Home Made Salami

by David on November 23, 2012


Freshly stuffed salami – they smell good!

Preserving your own pork is relatively easy – all you need is some natural sausage casing, a mincer and some salt. Add some herbs & spices and you’re in culinary heaven! We make salami & chorizo in the damp Irish climate with great success.

Cured sausage is an excellent way to preserve pork, and many cultures have their own variation of the “salami”. In our case, the cured sausage is a complete failure in terms of preserving meat. They taste so damn good they never last more than a few weeks after they have cured.

Sausage Casings

In the past, we used to prepare our own intestines, from a freshly killed pig. If the idea of getting up to your neck in pig intestines doesn’t appeal to you, you can buy casings which come pre-cleaned and packed in salt. I’d definitely recommend using bought natural casings, but in case you’re interested, here’s how you make your own.

Now for the sausage. This recipe uses 5 kg of lean meat, but if you keep the weights proportional it should turn out fine with any amount. Be especially careful to add 2% salt by weight of meat. So 2 kg meat requires 2 x 20 = 40g salt.


  • Lean meat (shoulder, trimmings, whatever): 5kg
  • Back fat, diced small (put in freezer for 1 hour makes it easier to dice): 830g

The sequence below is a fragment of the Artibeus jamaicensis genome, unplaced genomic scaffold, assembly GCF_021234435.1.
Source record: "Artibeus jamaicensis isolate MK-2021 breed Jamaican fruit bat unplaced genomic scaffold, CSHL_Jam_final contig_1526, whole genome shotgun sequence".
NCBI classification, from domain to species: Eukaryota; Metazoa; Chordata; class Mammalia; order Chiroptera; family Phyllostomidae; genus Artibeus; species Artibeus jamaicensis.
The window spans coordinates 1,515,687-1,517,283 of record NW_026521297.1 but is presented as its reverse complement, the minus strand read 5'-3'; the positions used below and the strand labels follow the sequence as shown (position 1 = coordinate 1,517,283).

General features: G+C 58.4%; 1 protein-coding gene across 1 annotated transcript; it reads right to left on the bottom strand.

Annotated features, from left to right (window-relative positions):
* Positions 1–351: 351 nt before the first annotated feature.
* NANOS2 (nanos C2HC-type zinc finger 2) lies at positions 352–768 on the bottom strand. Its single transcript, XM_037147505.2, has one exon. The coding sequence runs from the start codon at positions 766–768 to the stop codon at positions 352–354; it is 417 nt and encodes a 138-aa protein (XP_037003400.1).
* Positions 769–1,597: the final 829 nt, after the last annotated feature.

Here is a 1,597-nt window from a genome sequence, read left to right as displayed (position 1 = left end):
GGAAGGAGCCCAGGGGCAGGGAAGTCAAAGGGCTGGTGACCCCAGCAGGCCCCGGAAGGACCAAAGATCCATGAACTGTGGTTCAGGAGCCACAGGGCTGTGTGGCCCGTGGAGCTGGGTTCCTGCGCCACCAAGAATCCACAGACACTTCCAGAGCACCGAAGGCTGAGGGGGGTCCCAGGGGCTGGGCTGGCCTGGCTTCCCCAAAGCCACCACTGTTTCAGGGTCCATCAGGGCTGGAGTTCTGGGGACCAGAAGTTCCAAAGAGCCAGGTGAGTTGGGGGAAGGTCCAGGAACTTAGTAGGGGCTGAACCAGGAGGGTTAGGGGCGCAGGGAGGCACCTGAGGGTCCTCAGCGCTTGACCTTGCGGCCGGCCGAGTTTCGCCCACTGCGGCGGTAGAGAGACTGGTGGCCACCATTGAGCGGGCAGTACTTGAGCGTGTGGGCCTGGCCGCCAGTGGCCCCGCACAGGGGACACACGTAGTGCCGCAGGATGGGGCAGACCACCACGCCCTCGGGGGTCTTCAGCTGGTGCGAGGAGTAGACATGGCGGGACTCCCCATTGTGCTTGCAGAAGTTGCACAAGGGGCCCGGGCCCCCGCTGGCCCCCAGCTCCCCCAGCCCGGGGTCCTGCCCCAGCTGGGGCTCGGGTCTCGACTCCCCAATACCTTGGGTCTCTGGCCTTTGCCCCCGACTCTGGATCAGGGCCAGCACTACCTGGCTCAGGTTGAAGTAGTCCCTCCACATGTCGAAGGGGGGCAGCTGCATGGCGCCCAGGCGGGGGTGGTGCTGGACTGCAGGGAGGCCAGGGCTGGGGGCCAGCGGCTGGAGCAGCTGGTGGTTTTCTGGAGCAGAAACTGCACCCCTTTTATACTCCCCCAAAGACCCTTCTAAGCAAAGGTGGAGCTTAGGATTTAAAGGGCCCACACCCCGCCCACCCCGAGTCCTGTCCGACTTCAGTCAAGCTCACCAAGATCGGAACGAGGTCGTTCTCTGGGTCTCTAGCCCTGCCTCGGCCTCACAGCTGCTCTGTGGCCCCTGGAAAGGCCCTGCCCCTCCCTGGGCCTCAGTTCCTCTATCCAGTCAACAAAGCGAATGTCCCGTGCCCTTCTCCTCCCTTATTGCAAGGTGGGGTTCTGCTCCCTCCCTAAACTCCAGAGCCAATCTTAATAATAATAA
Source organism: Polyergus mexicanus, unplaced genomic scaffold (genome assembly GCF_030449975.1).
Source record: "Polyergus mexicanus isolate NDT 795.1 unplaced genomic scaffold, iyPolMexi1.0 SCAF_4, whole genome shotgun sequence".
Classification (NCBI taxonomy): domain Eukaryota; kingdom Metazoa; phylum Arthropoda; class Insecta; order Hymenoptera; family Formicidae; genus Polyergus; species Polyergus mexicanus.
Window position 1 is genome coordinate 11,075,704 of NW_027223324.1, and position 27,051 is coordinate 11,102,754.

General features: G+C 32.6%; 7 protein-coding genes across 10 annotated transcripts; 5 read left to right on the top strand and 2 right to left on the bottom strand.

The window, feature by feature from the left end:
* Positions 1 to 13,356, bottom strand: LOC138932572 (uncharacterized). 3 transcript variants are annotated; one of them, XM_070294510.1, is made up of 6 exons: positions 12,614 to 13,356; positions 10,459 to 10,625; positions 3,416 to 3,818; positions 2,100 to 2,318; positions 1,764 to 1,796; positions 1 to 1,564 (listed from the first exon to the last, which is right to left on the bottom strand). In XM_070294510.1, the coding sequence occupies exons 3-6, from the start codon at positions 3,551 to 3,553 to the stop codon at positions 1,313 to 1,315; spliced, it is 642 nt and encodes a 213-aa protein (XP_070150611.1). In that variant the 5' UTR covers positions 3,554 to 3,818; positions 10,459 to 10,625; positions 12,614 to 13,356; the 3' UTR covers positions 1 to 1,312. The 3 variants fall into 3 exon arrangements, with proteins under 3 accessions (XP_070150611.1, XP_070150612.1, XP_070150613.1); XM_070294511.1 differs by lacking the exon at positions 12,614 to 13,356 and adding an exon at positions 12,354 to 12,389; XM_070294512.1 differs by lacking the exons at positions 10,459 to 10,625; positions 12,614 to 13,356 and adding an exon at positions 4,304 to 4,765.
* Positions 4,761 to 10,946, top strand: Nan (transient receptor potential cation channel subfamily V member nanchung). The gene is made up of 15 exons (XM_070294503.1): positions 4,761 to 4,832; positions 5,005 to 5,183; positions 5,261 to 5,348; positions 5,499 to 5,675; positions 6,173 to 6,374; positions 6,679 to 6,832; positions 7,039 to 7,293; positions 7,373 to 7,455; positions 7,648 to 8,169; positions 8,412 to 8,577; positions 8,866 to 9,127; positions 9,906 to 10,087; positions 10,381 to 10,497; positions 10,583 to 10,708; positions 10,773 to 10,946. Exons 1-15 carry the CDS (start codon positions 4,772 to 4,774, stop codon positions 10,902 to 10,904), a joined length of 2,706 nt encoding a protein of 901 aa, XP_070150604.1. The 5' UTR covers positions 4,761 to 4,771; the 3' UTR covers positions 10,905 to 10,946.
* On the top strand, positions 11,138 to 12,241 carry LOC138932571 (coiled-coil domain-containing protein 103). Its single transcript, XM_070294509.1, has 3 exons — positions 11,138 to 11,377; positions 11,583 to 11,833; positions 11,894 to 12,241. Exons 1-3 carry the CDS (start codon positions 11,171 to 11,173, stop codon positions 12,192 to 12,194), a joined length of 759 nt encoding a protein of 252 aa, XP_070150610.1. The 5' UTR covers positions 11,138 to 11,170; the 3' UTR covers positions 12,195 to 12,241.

• Red wine: 1165 ml
  • minced chili (including seeds): 45g
  • Paprika: 100g
  • Cayenne: 2 teaspoons
  • 2-3 handfuls fresh rosemary tips, chopped fine
  • 117g fine salt (2 % by weight of meat + fat)
  • 12g acidophilus (broken out of capsules bought from chemist)
  • LOADS of garlic..a t least 10 cloves, we use more.


Mince the lean meat up fine, keep the back fat in small dice. Mix everything up in a huge bowl, and chuck it in the fridge overnight.

Stuff casings the next day. A sausage stuffing machine is the best way, but the first time i did it with an old plastic bottle and a wooden spoon (that was hard work). Keep the sausages about a foot long and tie both ends securely with string.

“Redden” them by hanging near a stove overnight. You’ll see why it’s called “reddening” in the morning. Make sure you’ve tied them securely as the casing is slippery when wet.

Hang them in a clean outbuilding. Cool & dry weather is best. Dust is a no-no, but don’t panic if small flies land on them. Big flies and bluebottles shouldn’t be around when you make salami, which should be autumn or winter time after you’ve killed your pig.

The Curing Process

In a week or two, your salami should start to be colonised by a white bloom – as shown in the above picture. In a month, they will look completely furry. You can fry slices within a few weeks (delicious!), but if you can wait long enough, the sausage dries quite hard and is delicious sliced thinly with a glass of wine.

This sausage will keep for ages – though as I mentioned but ours never last beyond January as they just taste too good. You can slice and eat raw, chuck them in casseroles for flavour, use them in omelettes or even crumble them in your scrambled eggs.

By the way, you don’t have to eat the casings…my wife picks them off, the kids are mad on them!

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